The regurgitation itself is standard and completely safe–just ensure you give your snake enough time to calm down and avoid repeating the mistake since chronic stress can harm its health!
We all love a good stretch after napping. Snakes do, too! Unfortunately, they don’t have arms to stretch up in the air–so they make do with what they have.
Snakes yawn and open their mouths wide to stretch their muscles and get their blood flowing after not moving for long periods.
“Studying” Its Environment
Snakes have terrible eyesight, which scientists believe comes from centuries of living as burrowers underground. Therefore, many believe that snakes flick their tongues to “taste the air” and gain an understanding of their surroundings.
However, this isn’t entirely accurate!
Snakes’ tongues cannot smell or taste. Instead, they act as an information collector for a snake’s real taste organ–its vomeronasal receptor or Jacobson’s organ located on the roof of their mouths.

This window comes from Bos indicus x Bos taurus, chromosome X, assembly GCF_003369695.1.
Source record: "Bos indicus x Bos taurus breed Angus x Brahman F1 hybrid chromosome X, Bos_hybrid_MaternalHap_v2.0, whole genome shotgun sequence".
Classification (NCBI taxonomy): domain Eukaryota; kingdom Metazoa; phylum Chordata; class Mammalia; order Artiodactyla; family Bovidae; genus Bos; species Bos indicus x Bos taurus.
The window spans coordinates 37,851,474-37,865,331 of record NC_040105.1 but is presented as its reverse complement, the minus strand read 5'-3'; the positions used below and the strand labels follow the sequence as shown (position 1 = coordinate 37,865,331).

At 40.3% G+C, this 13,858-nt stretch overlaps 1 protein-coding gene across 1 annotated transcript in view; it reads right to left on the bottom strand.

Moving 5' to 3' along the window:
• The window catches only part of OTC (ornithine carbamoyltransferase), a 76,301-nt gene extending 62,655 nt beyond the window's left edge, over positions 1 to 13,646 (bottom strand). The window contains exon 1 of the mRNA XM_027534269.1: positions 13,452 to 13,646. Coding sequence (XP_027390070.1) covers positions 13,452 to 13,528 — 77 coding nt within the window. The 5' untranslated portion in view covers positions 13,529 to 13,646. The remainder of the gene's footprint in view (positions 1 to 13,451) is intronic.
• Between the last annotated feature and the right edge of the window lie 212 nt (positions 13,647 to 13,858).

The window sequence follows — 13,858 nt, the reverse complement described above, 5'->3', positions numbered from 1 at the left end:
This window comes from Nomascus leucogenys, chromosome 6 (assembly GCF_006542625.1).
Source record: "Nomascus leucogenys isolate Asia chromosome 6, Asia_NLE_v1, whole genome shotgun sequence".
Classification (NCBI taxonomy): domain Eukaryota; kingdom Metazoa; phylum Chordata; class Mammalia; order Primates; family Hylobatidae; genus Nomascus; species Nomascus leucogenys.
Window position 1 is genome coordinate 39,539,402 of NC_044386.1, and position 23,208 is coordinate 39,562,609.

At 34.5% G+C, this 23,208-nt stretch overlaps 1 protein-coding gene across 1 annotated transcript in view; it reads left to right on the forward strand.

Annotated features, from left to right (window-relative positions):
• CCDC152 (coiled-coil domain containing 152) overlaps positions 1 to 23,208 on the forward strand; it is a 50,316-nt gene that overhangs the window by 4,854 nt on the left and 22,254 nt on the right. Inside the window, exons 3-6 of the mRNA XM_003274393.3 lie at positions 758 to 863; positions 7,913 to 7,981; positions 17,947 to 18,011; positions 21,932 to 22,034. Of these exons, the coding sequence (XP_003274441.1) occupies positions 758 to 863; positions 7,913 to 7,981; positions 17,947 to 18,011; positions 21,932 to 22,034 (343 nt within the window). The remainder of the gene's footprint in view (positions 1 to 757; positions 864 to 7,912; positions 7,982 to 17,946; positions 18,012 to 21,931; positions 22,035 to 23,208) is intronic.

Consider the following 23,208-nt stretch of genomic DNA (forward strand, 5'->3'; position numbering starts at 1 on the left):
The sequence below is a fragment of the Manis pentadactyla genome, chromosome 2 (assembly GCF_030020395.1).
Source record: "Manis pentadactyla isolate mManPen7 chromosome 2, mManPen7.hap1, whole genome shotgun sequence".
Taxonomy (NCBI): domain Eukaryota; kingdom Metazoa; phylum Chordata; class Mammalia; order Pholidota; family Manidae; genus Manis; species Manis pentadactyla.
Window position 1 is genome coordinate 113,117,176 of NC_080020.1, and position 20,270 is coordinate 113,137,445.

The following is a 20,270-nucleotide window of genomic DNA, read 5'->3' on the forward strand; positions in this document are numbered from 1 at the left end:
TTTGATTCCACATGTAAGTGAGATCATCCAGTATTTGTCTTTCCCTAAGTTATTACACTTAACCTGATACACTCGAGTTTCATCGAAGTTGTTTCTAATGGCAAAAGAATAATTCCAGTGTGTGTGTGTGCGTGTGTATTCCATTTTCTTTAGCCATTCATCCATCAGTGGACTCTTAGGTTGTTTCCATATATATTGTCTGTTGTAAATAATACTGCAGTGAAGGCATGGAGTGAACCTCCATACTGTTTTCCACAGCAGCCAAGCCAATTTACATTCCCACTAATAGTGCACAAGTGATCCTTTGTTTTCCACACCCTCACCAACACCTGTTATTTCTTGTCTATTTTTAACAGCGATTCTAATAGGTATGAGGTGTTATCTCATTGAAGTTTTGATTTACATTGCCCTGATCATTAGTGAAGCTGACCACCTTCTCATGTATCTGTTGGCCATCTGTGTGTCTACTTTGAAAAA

Snakes flick their tongues and open their mouths to send chemical information to their Jacobson’s organ, which allows them to study their environment.
This allows them to detect nearby predators, mates, and prey.
This is why snakes “yawn” when hungry–they are trying to look for a nearby meal!
If your snake’s nose is blocked by mucus, it may attempt to breathe through its mouth. This is why they appear to be yawning while trying to get more oxygen!
Depending on the exact disease, your snake’s yawning due to breathing problems will come with other symptoms, such as
- Nasal discharge,
- Wheezing sounds when breathing,
- Mucus in their nose and mouth,
- Lack of appetite, and
- Weight loss.
When you see your snake exhibiting several of these symptoms for a prolonged period, it’s best to take them to the vet as soon as possible for diagnosis and treatment.
Breathing problems are usually related to the following diseases in snakes.
Respiratory infections such as pneumonia are typically caused by enclosure issues, particularly tanks with the wrong temperature or humidity levels. It may also be caused by bacteria in a dirty tank.